Liane Jones: Getting ideas above your station? BB will sort you out

It was riveting, because being booed has a visceral power
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The Independent Online

It's over. After a series that felt as long as an elephant's pregnancy, Big Brother Seven has finally ended. Runaway favourite Pete has won, the telephone watchdog is investigating alleged unfair practices and the psychology profession is making noises about whether its members should really be involved in this kind of thing. A triumph all round, then.

And if you hoped our appetite for reality TV might be dwindling, think again. Nearly eight million of us watched Friday's raucous final ceremony as, one by one, the last six heard their fate pronounced and walked out on to the scaffold to face ordeal by public acclaim or humiliation.

It was riveting, as it's been all along. Because being booed has a visceral power. We've seen normally tough contestants cringing and weeping as they've heard their name catcalled from outside. "Be strong," their housemates exhort, as they ease them out through the doors. "You're a good person; we all love you!" they add, conveniently forgetting that they nominated them for eviction in the first place.

Yes, it's all about judging and being judged. Contestants judge each other, the viewers judge contestants, and on eviction nights, the crowd - the noisy, placard-wielding representatives of Us at Home - delivers the reward or punishment.

Well, we have to get our fun somehow. In other eras, we screwed gossips' tongues into bridles, put nuisances in the stocks, and whipped troublemakers naked through the streets. Now we watch Big Brother or The X-Factor or How Do You Solve a Problem Like Maria? to see people put in their place.

So are we indulging in spite and gratuitous cruelty? Enjoying the spectacle of the pack savaging a weak member? Some people do recoil from the whole thing, never even watch Strictly Come Dancing, and spend their leisure hours avoiding the violent parts of wildlife documentaries. But most of us have been involved in at least one bout of trial by TV this year, even when we eschew lowest common denominator TV such as Big Brother for the more intellectually respectable Dragon's Den or The Apprentice.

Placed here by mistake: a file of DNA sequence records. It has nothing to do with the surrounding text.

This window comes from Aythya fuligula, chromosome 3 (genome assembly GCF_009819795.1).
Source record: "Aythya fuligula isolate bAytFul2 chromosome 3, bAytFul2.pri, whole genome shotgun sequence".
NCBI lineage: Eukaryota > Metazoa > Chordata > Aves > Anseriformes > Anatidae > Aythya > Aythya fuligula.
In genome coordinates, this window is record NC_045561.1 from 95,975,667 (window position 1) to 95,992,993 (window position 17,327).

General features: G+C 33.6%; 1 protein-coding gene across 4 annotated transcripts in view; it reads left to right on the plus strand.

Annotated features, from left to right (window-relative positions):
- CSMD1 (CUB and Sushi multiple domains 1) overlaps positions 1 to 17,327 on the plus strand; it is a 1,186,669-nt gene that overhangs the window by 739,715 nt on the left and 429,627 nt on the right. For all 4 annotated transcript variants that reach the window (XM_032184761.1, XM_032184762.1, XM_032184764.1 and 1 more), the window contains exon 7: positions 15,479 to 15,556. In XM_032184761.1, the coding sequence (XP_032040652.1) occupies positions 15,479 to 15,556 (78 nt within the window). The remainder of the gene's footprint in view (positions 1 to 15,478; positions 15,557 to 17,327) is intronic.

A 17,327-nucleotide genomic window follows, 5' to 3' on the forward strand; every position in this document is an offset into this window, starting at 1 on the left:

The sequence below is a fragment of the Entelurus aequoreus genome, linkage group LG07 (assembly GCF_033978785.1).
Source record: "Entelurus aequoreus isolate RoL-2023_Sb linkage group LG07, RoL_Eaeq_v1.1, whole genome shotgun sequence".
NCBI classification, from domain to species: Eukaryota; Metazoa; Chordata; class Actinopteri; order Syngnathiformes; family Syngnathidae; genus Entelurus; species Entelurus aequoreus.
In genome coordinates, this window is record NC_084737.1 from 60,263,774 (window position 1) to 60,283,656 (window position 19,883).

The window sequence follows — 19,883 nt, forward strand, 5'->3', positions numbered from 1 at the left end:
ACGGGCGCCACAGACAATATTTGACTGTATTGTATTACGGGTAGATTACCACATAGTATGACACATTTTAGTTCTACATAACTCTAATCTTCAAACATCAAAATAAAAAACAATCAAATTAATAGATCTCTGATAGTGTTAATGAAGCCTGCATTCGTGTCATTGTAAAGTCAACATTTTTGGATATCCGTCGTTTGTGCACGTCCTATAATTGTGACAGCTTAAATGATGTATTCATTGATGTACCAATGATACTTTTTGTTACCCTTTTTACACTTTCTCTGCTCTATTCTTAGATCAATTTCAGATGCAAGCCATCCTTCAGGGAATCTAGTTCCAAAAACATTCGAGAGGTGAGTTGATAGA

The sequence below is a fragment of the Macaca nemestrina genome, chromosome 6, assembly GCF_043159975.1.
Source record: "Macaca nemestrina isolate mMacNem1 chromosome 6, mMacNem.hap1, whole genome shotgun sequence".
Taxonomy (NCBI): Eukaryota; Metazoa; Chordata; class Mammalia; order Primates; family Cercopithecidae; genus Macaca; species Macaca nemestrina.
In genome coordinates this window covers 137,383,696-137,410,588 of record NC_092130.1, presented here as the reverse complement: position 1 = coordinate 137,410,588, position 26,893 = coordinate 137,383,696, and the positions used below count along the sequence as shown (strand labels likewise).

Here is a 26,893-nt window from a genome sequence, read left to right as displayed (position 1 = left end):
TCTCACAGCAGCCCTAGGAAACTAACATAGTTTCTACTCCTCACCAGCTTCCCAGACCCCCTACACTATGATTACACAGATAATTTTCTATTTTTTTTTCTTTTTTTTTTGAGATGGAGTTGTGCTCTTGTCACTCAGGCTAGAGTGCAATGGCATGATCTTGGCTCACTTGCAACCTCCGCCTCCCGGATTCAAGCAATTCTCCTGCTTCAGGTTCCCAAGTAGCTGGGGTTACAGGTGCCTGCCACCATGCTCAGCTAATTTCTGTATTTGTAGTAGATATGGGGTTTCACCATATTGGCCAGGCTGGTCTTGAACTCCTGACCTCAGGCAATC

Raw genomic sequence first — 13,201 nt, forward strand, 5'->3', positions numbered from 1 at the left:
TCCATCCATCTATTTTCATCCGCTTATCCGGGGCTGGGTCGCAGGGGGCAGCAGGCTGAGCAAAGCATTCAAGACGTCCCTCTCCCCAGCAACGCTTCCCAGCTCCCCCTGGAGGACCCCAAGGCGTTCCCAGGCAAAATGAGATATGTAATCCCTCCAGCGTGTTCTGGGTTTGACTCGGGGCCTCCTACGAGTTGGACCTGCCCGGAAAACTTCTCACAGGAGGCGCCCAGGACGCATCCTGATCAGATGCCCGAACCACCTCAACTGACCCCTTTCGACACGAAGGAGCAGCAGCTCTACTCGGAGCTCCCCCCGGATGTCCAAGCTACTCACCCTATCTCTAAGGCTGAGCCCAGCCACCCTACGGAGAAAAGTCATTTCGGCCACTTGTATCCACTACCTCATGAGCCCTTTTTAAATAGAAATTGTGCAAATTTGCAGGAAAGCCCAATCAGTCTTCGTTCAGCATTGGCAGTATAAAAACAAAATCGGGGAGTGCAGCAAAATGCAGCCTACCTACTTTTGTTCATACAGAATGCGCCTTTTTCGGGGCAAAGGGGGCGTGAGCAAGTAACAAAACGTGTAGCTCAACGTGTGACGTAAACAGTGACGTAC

My mother would never watch Big Brother, for instance, but she's hooked by How Do You Solve a Problem Like Maria?, especially the bit at the end where the finalist who's been voted off has to sing "Goodbye" to her successful rivals. It's classic Ordeal TV, a symbolic, humiliating punishment for failure.

But it's show business. And that's the point. The contestants want fame. They bring us their singing, dancing, business acumen, or their personalities, and invite us to judge. And we do. Not necessarily kindly, but then that was not in the contract.

As Simon Cowell said on his Desert Island Discs outing (roaring with laughter): "We're not drowning kittens. We're just telling terrible singers they're terrible." And after extensive viewing, on mature reflection I think he's right. Oh, I admit I've done my share of cushion-clutching as contestants have been lacerated by Cowell or skewered by "Sralan" Sugar or as they've had to walk into a cauldron of baying hate outside the Big Brother House.

And I certainly worried for Shahbaz when he left the House in tears all those months ago. But on Friday, there was Shahbaz at the final, braving the jeers so he could give his enemy Richard a vigorous thumbs-down. He'd chosen to come back to this 21st century version of the village green to pass his own judgement. "Never mind the counselling," he seemed to be saying. "Bring me a ducking stool." Now there's an idea for a series.